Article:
Canadian television station TVO yesterday broadcast a special edition of its flagship talk show, The Agenda with Steve Paikin, focused on the Commonwealth of Nations: its purpose, past and future.
Headlined ‘The Commonwealth: Redux?’, the programme featured Deputy Secretary-General Deodat Maharaj as a special guest, alongside a panel of experts and academics.
The show examined the influence of large and small nations in the Commonwealth, its commitment to shared principles and values such as democracy and human rights, and opportunities for trade and growth.
Mr Maharaj described the Commonwealth as a “modern and progressive family of nations working together in a time of considerable uncertainty to lend stability and be an exemplar” which helps countries to grow and prosper.
Citing research from the Commonwealth Secretariat which shows it is on average 19 per cent cheaper for Commonwealth countries to trade with each another than with non-member countries, Mr Maharaj expressed optimism that this “Commonwealth trade advantage” could rise to even 30-35 per cent in the coming years.
“We expect that intra Commonwealth trade will increase to US$1 trillion by 2020 and by 2030 to increase to a phenomenal US$2.75 trillion,” he said.
The Commonwealth is an association in which all countries have equal say, but in which small and developing countries, making up a majority of the membership, have significant influence, commented Stephen Rockel, Associate Professor in African History at the University of Toronto. “Developing countries are sitting side by side with the very rich countries,” he said.
“At crucial parts in the Commonwealth’s history the smaller nations have had a very big influence. For example around the establishment of the Secretariat in 1965, some of the smaller African countries had a very big role in that; or for example the Commonwealth’s role in the anti-apartheid movement.”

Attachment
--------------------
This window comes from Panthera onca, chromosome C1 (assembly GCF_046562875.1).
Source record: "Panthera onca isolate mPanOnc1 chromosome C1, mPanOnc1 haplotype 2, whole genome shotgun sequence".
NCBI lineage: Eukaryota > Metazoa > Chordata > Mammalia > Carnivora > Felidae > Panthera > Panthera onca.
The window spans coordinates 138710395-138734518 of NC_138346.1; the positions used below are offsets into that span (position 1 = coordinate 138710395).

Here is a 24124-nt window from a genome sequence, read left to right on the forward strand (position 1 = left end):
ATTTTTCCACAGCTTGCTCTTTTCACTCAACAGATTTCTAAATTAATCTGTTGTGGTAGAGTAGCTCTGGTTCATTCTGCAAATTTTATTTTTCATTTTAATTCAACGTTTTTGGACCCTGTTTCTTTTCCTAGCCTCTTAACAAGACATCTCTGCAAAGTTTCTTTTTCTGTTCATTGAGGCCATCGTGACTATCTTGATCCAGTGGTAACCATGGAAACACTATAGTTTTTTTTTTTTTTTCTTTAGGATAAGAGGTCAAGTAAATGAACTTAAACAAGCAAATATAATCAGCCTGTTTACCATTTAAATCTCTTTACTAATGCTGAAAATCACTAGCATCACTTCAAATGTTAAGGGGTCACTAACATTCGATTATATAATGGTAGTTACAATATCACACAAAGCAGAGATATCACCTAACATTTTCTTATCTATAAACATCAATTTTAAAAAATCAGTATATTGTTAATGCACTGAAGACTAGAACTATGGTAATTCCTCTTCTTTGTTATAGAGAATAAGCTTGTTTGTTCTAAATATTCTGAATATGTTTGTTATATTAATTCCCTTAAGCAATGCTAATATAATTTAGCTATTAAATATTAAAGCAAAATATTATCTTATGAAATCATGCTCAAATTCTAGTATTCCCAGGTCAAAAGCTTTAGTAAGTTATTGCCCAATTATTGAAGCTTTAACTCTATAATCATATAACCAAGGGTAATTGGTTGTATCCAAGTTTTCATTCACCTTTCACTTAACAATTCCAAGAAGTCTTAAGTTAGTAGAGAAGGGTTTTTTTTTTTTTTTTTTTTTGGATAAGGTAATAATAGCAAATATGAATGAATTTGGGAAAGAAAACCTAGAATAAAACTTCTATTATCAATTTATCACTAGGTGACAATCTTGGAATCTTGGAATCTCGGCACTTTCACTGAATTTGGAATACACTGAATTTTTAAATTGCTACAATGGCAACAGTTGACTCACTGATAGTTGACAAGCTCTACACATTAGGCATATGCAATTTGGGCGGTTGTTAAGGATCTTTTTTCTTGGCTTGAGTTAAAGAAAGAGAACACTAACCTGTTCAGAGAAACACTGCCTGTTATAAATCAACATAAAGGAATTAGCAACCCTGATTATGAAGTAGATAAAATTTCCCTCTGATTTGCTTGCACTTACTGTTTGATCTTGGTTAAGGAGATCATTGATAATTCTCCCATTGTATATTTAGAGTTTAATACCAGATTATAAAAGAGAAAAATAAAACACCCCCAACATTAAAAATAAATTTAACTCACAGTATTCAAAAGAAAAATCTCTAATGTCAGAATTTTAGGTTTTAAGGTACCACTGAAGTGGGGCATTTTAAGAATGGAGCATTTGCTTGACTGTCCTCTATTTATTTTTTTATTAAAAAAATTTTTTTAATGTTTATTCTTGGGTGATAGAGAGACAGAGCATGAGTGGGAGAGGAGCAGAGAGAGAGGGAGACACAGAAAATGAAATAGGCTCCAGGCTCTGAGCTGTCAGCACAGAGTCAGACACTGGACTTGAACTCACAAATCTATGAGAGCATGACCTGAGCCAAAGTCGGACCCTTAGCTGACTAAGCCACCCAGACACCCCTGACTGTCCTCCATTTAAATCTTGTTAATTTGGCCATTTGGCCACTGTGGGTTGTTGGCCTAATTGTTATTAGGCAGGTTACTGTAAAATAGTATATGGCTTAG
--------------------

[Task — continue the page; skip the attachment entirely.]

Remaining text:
Francine McKenzie, Professor of History at Western University, Ontario, said, “The Commonwealth today has defined itself as the antithesis of what the [British] Empire used to be, for example it focuses on the interests of small nations and it’s definitely committed to things like democracy and peace and soft power issues.”
“What makes the Commonwealth special is that we are a family of nations where a country the size of Nauru with 10,000 people... will sit at the table on an equal footing with a G20 country like the UK, or Canada, or a country like India with a population of 1.3 billion,” added Mr Maharaj.
Responding to a question from the host of the show, veteran broadcaster Steve Paikin, about Canada’s role in the Commonwealth, Mr Maharaj noted that it “continues to play a very important global leadership role and provides much needed resources to advance the work of the Commonwealth in the Caribbean, in the Pacific, in Africa, in Asia and elsewhere.
“There are immense opportunities for Canada, for the Caribbean, for Africa, for Asian countries and indeed the UK going forward and we should all seize and take advantage of those opportunities,” he said.